Mr. Road Connectivity Goes Beyond

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The late William A. Cox

By Togba-Nah Tipoteh

On March 13, 2021, Big Brother William Aquila Cox was buried at the age of eighty-seven on his way to Heaven. He is on his way to Heaven because of the good work that he did on Earth. He was a Builder and not a Destroyer. He built roads and houses not for himself but for others. In so doing, he earned the name Mr. Road Connectivity. Some people are Destroyers but no Builders, as seen here with the greed that leads to poverty generation. Brother Cox was a Builder not a Destroyer, as he worked to point the way to poverty alleviation.

Coming from the East in the County of Maryland, he used the wisdom of the East to learn how to build roads and houses. Our Parents know how to name their children even when they give them non-Liberian names. No wonder his Parents named him Aquila, after the Aquila in the Bible, seen in the Book of Acts. Having been driven out of Rome by Emperor Claudius, Aquila and his Wife Priscilla went to Athens, Greece, where they met Paul and became friends with him.  Paul could relate to them as he was Saul in a situation where he got changed. Aquila got changed when he was forced out of Rome but Paul got changed from Saul, the persecutor of Christians when the bright light of an Angel blinded him on a road and he got to see better later. Paul was a bad person and he became a good person by becoming an Apostle of Jesus Christ. Paul was also a Tent Builder like Aquila and they worked together. Aquila and his Wife became convinced by the changed Paul and they became Christians. So, the Aquila of long ago and the Aquila of today were Builders not Destroyers.

With this background, Brother Cox went on to establish the Aquila Construction Company that is well known for designing and building houses in Liberia. Realizing the importance of the movement from one place to another for the earning of income to make a living, Brother Cox paid special attention to repairing roads to enable people to move around and make connections to earn a living. Brother Cox used what little he had to repair the many pot holes in Monrovia, after he had done a lot of good work at the Ministry of Public Works, where he served for many years as a Civil Engineer. Knowing about the bad roads in other parts of Liberia, he was hoping that some persons outside of Monrovia would follow his example by helping to repair the roads. Be it as it may, two Deportees showed up and started to repair some of the roads in Monrovia, as Brother Cox was taken over by age. What Brother Cox did with what little he had set a good example of uniting Liberians by connecting them through roads earned him the name of Mr. Road Connectivity. Brother Cox has gone beyond with his passing away but his Memory will not pass away.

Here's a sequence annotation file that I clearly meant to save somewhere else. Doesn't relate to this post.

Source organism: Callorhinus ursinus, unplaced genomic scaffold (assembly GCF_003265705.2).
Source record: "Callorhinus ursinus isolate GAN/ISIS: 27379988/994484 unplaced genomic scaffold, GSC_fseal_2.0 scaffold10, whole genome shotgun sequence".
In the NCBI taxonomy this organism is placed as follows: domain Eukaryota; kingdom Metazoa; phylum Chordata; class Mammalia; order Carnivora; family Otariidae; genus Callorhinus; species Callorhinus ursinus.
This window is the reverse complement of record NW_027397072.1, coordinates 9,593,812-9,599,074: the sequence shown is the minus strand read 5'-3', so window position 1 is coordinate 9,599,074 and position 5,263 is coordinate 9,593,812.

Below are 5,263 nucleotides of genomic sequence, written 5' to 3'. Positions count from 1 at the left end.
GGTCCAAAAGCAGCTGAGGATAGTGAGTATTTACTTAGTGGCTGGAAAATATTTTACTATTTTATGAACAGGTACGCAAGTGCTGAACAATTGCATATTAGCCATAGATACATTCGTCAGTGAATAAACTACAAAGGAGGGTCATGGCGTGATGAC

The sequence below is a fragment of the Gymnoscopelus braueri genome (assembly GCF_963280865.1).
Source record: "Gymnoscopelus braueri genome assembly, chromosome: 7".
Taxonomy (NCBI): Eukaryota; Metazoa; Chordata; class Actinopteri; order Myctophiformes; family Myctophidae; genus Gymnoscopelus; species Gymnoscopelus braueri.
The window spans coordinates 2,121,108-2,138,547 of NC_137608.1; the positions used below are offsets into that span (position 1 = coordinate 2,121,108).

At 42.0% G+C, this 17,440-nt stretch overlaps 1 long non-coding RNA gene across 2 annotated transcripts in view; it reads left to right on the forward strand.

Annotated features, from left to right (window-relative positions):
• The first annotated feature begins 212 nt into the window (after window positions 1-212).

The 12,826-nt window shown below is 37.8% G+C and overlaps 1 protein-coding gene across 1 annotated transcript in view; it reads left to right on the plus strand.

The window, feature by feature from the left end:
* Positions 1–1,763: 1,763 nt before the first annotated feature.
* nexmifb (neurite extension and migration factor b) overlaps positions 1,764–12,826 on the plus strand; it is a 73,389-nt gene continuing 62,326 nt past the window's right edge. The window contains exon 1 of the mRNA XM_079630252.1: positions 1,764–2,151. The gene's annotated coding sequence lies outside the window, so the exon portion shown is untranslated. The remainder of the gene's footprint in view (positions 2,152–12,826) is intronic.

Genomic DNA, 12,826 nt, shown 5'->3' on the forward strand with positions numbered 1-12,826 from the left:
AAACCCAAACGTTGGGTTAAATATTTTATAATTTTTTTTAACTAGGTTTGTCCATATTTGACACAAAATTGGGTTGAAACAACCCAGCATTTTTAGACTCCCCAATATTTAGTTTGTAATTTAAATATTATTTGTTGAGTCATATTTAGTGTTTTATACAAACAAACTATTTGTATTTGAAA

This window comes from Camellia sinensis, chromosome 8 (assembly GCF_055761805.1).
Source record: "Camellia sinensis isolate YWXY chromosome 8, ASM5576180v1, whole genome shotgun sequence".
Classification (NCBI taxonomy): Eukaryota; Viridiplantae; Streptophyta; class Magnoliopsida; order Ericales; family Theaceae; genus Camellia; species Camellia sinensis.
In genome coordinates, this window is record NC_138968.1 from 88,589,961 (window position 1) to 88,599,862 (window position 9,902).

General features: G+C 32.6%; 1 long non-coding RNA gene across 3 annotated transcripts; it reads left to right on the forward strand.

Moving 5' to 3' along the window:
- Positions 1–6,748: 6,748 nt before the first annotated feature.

Fortunately, this Memory is recorded in the book, The Melting Pot, written by his Classmate, the Veteran Journalist Kenneth Yakpawolo Best. This book tells the true story about how the Booker Washington Institute (BWI) became a unifying institution with students coming from various social backgrounds and learning to build a better Liberia. This book focuses on the Class of 1959 with Brother Best coming from Crozierville and Brother Cox coming from Harper.

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